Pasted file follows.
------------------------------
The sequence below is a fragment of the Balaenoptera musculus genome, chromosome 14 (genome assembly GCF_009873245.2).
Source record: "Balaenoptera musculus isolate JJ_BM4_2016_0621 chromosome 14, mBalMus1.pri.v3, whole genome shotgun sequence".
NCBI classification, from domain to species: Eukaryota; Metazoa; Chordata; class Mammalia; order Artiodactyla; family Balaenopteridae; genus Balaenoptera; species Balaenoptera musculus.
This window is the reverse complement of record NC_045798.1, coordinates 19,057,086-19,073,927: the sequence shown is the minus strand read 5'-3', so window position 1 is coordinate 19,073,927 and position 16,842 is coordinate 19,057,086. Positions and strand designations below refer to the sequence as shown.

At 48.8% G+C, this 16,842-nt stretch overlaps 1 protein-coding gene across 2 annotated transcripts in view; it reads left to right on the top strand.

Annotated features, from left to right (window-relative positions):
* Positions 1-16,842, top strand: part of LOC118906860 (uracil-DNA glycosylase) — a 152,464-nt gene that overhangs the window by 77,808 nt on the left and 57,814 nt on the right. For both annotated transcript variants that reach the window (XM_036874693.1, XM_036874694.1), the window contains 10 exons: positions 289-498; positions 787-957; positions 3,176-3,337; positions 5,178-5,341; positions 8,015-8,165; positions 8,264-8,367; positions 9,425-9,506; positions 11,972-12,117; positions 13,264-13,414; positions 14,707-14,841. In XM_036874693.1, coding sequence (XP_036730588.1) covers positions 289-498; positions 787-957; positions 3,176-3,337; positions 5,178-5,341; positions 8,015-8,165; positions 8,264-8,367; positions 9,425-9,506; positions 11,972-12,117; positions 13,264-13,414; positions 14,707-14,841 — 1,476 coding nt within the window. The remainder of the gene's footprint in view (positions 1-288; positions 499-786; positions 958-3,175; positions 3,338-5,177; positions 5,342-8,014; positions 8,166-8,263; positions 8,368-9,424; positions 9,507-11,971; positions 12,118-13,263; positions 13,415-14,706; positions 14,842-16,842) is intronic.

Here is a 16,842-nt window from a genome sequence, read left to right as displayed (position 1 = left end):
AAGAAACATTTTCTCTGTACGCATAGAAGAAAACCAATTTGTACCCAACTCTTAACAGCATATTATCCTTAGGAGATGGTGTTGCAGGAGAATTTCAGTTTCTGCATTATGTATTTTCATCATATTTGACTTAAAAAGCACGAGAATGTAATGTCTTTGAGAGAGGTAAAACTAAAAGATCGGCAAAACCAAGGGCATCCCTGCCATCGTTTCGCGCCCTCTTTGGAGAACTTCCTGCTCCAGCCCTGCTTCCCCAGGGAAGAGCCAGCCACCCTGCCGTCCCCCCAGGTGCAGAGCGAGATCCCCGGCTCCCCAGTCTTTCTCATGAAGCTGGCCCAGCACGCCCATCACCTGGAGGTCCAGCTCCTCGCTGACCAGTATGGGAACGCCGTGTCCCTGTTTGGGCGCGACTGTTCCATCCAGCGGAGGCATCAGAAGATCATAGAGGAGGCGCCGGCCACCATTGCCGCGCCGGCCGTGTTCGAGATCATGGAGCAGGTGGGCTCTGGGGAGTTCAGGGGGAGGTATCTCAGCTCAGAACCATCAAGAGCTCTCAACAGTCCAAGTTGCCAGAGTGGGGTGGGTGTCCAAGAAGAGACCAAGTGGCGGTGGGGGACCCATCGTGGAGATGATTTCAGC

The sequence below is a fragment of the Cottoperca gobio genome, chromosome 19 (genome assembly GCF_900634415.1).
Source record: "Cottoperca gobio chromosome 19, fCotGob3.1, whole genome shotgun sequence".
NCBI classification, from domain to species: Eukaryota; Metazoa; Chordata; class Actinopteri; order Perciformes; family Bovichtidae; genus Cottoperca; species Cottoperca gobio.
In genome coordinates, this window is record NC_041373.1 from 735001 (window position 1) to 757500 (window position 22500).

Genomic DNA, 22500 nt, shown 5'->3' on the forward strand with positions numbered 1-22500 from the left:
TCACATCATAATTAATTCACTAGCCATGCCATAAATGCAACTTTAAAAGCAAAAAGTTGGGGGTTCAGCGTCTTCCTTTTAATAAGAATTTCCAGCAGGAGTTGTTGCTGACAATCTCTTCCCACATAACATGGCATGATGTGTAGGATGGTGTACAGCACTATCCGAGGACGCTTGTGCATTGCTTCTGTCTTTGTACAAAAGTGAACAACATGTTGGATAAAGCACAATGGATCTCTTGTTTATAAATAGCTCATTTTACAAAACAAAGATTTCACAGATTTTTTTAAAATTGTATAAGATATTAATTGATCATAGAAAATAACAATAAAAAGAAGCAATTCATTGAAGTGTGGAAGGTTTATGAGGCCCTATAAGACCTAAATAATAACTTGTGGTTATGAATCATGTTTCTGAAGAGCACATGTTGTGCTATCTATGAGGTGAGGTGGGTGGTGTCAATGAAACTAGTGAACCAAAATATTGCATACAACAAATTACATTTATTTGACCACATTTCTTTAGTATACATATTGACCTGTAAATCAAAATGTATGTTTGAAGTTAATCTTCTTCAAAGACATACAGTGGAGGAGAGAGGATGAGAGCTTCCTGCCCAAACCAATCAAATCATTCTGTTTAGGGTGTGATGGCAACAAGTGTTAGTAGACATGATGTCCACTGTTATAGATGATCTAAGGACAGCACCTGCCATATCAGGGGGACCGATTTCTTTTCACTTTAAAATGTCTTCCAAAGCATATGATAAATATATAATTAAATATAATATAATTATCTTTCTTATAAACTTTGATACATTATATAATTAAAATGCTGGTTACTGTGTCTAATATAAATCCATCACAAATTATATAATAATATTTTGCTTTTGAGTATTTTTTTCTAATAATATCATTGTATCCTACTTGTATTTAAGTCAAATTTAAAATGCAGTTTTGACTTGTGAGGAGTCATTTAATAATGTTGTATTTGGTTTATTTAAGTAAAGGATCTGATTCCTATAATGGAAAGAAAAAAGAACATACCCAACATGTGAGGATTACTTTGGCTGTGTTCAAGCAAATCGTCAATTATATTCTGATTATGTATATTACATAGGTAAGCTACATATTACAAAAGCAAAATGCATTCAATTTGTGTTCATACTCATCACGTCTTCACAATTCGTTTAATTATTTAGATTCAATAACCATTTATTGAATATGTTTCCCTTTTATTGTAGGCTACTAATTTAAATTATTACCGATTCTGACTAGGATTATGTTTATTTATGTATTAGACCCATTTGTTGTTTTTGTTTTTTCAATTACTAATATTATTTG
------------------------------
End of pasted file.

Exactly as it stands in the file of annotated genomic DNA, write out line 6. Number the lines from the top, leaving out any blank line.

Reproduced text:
Annotated features, from left to right (window-relative positions):